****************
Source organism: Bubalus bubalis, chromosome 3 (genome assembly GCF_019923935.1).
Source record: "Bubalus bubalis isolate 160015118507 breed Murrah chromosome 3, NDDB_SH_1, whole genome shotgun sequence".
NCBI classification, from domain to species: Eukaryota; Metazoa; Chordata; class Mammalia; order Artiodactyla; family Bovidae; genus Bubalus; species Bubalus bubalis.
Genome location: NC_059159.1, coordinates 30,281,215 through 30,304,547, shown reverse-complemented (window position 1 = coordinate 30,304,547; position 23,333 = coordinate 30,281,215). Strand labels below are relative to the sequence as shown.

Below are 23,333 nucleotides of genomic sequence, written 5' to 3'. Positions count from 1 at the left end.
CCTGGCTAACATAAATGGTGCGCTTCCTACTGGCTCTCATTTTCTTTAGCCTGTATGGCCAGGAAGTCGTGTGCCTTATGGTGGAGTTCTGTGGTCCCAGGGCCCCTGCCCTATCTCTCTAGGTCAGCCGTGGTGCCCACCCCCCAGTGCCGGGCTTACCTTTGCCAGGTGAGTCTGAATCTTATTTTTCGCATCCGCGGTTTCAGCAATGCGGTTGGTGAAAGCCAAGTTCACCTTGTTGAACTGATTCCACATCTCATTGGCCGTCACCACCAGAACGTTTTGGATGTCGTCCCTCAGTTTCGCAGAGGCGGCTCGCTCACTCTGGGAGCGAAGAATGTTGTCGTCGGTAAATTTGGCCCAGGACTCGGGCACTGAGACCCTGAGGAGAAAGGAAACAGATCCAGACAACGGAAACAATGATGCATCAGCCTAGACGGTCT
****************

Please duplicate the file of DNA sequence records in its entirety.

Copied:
Source organism: Bubalus bubalis, chromosome 3 (genome assembly GCF_019923935.1).
Source record: "Bubalus bubalis isolate 160015118507 breed Murrah chromosome 3, NDDB_SH_1, whole genome shotgun sequence".
NCBI classification, from domain to species: Eukaryota; Metazoa; Chordata; class Mammalia; order Artiodactyla; family Bovidae; genus Bubalus; species Bubalus bubalis.
Genome location: NC_059159.1, coordinates 30,281,215 through 30,304,547, shown reverse-complemented (window position 1 = coordinate 30,304,547; position 23,333 = coordinate 30,281,215). Strand labels below are relative to the sequence as shown.

Below are 23,333 nucleotides of genomic sequence, written 5' to 3'. Positions count from 1 at the left end.
CCTGGCTAACATAAATGGTGCGCTTCCTACTGGCTCTCATTTTCTTTAGCCTGTATGGCCAGGAAGTCGTGTGCCTTATGGTGGAGTTCTGTGGTCCCAGGGCCCCTGCCCTATCTCTCTAGGTCAGCCGTGGTGCCCACCCCCCAGTGCCGGGCTTACCTTTGCCAGGTGAGTCTGAATCTTATTTTTCGCATCCGCGGTTTCAGCAATGCGGTTGGTGAAAGCCAAGTTCACCTTGTTGAACTGATTCCACATCTCATTGGCCGTCACCACCAGAACGTTTTGGATGTCGTCCCTCAGTTTCGCAGAGGCGGCTCGCTCACTCTGGGAGCGAAGAATGTTGTCGTCGGTAAATTTGGCCCAGGACTCGGGCACTGAGACCCTGAGGAGAAAGGAAACAGATCCAGACAACGGAAACAATGATGCATCAGCCTAGACGGTCT